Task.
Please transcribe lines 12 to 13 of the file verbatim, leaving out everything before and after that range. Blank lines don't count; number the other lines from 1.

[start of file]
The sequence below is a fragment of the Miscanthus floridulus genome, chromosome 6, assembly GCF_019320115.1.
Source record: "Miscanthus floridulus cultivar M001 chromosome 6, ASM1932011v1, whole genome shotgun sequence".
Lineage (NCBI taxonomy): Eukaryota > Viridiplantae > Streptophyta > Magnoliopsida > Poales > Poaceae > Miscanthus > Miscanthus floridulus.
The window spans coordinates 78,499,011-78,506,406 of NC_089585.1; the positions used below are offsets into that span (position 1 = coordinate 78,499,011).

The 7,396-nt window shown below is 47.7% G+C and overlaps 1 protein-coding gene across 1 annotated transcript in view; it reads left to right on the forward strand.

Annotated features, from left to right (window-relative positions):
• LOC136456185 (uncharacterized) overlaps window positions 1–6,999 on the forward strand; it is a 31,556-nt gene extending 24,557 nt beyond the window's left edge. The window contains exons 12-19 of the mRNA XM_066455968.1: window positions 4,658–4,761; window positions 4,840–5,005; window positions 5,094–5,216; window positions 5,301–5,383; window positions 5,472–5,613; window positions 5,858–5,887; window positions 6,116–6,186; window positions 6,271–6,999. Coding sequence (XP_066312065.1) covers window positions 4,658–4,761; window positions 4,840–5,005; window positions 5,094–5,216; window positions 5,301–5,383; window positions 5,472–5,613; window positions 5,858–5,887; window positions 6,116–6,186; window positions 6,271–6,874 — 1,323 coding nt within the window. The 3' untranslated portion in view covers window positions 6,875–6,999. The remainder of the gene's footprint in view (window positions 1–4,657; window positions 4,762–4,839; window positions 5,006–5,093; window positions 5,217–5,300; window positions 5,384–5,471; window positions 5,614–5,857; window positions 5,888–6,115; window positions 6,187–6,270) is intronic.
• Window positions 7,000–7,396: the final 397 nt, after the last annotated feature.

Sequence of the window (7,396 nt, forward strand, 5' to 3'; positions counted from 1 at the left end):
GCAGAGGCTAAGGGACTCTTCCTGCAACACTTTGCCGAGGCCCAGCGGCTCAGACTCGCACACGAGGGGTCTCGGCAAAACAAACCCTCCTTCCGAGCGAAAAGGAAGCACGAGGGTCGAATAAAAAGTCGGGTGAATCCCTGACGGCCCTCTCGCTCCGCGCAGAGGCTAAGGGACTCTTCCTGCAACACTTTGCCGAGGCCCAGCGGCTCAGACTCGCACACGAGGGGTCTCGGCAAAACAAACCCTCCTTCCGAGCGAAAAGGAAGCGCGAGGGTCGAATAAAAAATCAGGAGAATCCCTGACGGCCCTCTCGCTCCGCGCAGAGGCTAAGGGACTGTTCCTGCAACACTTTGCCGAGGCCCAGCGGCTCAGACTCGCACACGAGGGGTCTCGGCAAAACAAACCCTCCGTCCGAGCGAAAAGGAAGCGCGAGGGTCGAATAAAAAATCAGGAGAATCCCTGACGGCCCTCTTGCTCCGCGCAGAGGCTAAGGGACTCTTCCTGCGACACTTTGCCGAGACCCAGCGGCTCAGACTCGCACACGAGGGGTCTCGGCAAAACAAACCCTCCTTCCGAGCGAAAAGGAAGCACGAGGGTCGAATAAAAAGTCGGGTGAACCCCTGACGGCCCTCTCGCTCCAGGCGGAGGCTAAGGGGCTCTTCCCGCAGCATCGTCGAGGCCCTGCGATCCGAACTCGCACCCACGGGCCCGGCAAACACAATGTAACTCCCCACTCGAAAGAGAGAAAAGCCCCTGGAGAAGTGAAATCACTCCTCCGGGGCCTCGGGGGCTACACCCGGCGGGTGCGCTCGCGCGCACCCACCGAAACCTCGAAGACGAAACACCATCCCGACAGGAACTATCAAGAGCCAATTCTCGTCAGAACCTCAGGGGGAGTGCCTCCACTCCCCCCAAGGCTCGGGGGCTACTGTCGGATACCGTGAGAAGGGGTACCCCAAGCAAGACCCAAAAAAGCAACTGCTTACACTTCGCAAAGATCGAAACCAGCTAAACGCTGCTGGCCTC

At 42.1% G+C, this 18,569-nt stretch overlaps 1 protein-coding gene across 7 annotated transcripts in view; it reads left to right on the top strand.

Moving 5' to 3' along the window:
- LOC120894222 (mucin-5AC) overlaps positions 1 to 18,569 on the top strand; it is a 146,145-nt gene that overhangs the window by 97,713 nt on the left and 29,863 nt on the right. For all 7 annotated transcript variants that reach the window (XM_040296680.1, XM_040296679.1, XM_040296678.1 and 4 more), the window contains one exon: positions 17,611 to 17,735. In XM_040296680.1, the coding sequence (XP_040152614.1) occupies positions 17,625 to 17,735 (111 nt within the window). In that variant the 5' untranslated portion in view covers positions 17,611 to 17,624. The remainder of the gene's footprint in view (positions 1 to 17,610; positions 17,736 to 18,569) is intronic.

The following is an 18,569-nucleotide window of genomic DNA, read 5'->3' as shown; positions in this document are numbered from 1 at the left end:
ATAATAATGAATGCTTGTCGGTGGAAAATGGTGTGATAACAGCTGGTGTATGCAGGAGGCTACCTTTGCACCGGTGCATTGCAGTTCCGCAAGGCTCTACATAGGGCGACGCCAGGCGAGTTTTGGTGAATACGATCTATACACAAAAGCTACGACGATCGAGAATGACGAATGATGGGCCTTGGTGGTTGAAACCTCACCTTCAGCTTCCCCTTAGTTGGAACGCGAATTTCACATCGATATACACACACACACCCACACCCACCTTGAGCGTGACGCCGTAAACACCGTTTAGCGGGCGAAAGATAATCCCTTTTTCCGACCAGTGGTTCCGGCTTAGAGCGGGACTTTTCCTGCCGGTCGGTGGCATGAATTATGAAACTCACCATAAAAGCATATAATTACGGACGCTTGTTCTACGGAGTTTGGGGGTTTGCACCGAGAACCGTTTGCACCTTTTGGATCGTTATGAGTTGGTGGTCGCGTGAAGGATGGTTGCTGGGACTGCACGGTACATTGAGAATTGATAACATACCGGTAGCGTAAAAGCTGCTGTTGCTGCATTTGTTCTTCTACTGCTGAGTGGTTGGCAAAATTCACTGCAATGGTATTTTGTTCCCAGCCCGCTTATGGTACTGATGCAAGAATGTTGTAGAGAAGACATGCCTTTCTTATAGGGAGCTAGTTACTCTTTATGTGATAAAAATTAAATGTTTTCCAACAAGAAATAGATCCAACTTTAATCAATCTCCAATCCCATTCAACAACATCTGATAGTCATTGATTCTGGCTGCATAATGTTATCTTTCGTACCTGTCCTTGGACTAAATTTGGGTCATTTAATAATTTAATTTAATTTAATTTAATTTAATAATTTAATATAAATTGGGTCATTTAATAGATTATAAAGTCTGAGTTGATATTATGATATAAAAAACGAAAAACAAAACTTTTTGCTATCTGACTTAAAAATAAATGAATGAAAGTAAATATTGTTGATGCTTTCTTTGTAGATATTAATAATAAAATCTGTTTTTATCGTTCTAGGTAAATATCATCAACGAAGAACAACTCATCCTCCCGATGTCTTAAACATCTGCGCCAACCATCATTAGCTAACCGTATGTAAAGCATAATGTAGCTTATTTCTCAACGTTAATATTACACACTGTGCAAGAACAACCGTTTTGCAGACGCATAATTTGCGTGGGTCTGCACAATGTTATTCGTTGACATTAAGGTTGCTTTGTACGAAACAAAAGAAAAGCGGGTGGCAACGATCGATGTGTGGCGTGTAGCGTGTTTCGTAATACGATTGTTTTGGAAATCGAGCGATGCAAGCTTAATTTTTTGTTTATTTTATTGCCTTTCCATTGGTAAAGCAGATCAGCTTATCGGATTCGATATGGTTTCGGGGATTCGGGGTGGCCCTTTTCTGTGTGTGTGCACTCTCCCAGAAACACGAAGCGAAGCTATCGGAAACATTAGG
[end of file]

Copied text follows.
Moving 5' to 3' along the window:
- LOC120894222 (mucin-5AC) overlaps positions 1 to 18,569 on the top strand; it is a 146,145-nt gene that overhangs the window by 97,713 nt on the left and 29,863 nt on the right. For all 7 annotated transcript variants that reach the window (XM_040296680.1, XM_040296679.1, XM_040296678.1 and 4 more), the window contains one exon: positions 17,611 to 17,735. In XM_040296680.1, the coding sequence (XP_040152614.1) occupies positions 17,625 to 17,735 (111 nt within the window). In that variant the 5' untranslated portion in view covers positions 17,611 to 17,624. The remainder of the gene's footprint in view (positions 1 to 17,610; positions 17,736 to 18,569) is intronic.